Are You Stuck In A Rut With Your Job?

Are You Stuck In A Rut With Your Job?

Maybe you’re in a position you can’t stand. Maybe you just don’t get along with your boss or coworkers. Perhaps it’s simply time to search for something more fulfilling, or a job which pays you better. Don’t sell yourself short. These are all valid reasons to leave, and quitting a job you don’t enjoy is one of the best things you can do for yourself.

But How Can You Quit Your Job Gracefully?

quitting a job gracefully

You don’t want to step on anyone’s toes, or seem ungrateful for the opportunities you’ve had. Even if you feel like walking out in a huff (or pranking your boss into oblivion), it’s better to take a step back. There Is A Right Way To Do This.

Quitting a Job the Right Way is the Right Move

quitting a job

You don’t want to step on anyone’s toes, or seem ungrateful for the opportunities you’ve had. Even if you feel like walking out in a huff (or pranking your boss into oblivion), it’s better to take a step back. There Is A Right Way To Do This.

Quitting a job the right way requires finesse. Sometimes, it requires restraint. You don’t want to burn bridges.

Even if you never plan on returning to the position, you may still want a reference. Is there a way to guarantee that you’ll leave in standing, with everyone rooting for your future success?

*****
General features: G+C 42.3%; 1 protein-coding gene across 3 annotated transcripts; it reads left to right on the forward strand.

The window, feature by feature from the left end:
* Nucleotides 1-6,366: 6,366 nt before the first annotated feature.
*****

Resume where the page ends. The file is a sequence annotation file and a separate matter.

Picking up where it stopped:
No, unfortunately there isn’t.

However, you can do your part to ensure you leave on good terms. The rest is up to your boss and coworkers. Read on to discover how to quit your job with class and tact.


1. Keep Calm

keep calm

Keeping calm is the first, and most important, step in ending your current employment.

No matter what type of job you have, it’s absolutely imperative that you remain collected and under control when you decide to quit.

Sometimes the decision to leave can come from a single action or scenario which completely derailed you. Sometimes it comes from an accumulative list of bad feelings from various sources.

Either way, you must keep your composure in the workplace. There is nothing more unprofessional than getting angry, and nothing that guarantees a bad reference like saying inappropriate things or raising your voice.

But keeping calm when you’re ready to explode is difficult, especially when you know you’ll be leaving anyway. Need some help?

We all do sometimes. Check out these things you can do to maintain professionalism when you’re angry:

  • Talk to Yourself: The all-things-business gurus at INC recommend talking to yourself. Not aloud, but in your own head. Ask yourself why you feel angry. List some consequences which may come to pass if you give in to your anger. These could include no severance pay, a bad business reputation, or a good relationship lost.
  • Reach Out: Interestingly enough, Forbes recommends reaching out to others when your emotions overwhelm you. Speaking to a loved one or a trusted friend can put everything in perspective. Hearing that kind voice or even reading a nice text can dissipate anger by reminding you that your work is not your entire life, and that much of your happiness comes from an outside source.